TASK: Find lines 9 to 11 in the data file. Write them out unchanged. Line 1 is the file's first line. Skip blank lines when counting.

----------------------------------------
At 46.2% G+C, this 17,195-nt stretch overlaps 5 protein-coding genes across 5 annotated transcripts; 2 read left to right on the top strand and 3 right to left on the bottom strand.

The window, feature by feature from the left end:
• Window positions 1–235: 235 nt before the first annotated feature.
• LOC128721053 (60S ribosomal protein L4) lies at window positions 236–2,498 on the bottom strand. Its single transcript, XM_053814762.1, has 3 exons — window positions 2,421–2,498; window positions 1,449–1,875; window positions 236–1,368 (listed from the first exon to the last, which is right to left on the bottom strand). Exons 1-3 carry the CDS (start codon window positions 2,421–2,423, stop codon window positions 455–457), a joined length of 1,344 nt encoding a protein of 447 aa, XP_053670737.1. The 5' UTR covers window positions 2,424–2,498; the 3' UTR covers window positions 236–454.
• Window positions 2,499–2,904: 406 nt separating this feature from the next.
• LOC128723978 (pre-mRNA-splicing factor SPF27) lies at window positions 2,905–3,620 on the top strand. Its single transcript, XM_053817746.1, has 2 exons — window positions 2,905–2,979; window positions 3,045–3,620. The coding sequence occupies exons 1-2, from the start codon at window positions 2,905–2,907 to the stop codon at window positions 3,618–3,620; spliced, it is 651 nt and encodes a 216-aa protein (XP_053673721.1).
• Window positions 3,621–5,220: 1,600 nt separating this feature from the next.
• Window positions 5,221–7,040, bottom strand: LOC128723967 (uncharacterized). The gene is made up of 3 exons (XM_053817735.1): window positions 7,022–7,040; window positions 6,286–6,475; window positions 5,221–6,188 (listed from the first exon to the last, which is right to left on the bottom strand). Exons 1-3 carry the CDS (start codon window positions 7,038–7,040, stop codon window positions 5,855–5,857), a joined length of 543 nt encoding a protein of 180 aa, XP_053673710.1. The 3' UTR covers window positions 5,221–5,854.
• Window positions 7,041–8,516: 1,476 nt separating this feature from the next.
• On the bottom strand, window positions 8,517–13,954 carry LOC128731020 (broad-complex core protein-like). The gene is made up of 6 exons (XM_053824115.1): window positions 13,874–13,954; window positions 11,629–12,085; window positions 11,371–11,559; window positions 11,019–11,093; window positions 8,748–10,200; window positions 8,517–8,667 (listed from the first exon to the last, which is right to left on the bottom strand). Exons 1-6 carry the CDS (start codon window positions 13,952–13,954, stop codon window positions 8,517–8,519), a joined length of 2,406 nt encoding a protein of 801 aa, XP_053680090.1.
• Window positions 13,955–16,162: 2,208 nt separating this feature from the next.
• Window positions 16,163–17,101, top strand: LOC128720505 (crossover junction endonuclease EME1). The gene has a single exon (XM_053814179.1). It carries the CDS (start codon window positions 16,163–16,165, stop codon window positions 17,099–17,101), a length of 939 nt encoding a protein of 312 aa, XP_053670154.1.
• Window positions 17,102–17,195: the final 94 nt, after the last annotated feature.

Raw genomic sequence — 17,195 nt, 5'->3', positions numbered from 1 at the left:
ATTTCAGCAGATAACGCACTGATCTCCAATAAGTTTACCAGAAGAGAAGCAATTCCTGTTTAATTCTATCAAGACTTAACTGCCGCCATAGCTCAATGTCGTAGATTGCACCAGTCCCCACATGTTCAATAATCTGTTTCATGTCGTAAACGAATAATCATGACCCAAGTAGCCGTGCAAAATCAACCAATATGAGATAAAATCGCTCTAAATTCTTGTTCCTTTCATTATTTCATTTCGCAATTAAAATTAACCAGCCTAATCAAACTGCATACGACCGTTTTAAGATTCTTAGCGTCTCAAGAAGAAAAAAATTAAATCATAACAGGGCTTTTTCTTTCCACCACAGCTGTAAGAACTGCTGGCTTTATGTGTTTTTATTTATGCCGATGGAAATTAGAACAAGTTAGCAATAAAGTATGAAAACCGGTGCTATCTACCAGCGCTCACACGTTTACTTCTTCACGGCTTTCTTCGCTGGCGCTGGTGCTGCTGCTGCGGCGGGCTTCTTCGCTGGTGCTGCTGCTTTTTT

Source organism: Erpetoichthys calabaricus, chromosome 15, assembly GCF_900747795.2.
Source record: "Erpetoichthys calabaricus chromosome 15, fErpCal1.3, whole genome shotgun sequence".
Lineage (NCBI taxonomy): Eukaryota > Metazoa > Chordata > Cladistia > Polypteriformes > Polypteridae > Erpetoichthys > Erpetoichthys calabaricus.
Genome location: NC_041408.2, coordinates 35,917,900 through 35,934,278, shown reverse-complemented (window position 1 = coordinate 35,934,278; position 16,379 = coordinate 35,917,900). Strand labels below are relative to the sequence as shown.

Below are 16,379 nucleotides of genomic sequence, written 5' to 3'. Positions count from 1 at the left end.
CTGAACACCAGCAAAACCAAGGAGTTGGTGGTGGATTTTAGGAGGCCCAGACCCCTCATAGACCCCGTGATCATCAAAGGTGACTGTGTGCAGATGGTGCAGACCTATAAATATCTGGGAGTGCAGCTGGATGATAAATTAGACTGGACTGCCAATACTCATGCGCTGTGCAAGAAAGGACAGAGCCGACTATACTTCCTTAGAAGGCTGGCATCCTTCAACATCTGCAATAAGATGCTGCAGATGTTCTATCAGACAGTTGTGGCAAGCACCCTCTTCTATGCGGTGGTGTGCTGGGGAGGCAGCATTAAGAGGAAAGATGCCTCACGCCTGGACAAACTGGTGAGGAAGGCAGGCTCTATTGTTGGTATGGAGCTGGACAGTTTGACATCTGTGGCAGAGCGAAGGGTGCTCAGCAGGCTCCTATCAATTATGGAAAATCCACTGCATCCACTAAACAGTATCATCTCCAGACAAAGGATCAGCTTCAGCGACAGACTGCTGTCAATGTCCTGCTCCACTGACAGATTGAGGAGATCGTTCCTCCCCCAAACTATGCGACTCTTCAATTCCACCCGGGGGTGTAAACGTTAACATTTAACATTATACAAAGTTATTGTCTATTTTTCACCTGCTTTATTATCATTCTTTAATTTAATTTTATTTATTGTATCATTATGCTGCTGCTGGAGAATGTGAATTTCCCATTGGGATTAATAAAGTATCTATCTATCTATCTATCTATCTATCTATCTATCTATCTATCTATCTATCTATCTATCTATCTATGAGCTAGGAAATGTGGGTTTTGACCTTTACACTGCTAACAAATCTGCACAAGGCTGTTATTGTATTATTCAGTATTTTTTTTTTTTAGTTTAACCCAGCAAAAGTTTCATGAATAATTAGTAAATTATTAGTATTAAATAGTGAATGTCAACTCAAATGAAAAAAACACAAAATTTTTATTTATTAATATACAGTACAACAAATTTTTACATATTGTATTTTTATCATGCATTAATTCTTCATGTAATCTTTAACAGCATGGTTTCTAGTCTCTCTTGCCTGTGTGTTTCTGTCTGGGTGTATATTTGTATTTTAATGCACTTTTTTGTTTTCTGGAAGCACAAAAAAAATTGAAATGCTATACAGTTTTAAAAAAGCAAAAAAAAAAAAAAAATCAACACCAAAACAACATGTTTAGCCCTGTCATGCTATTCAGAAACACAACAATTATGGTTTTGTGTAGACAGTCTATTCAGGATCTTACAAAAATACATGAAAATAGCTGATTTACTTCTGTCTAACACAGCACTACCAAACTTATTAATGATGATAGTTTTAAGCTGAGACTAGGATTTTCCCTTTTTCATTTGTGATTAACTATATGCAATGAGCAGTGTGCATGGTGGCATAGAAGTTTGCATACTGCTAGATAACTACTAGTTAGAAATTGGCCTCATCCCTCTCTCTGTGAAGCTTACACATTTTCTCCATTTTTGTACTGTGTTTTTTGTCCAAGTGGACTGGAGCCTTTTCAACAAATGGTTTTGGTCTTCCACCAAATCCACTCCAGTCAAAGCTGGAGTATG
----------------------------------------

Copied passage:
• Window positions 7,041–8,516: 1,476 nt separating this feature from the next.
• On the bottom strand, window positions 8,517–13,954 carry LOC128731020 (broad-complex core protein-like). The gene is made up of 6 exons (XM_053824115.1): window positions 13,874–13,954; window positions 11,629–12,085; window positions 11,371–11,559; window positions 11,019–11,093; window positions 8,748–10,200; window positions 8,517–8,667 (listed from the first exon to the last, which is right to left on the bottom strand). Exons 1-6 carry the CDS (start codon window positions 13,952–13,954, stop codon window positions 8,517–8,519), a joined length of 2,406 nt encoding a protein of 801 aa, XP_053680090.1.
• Window positions 13,955–16,162: 2,208 nt separating this feature from the next.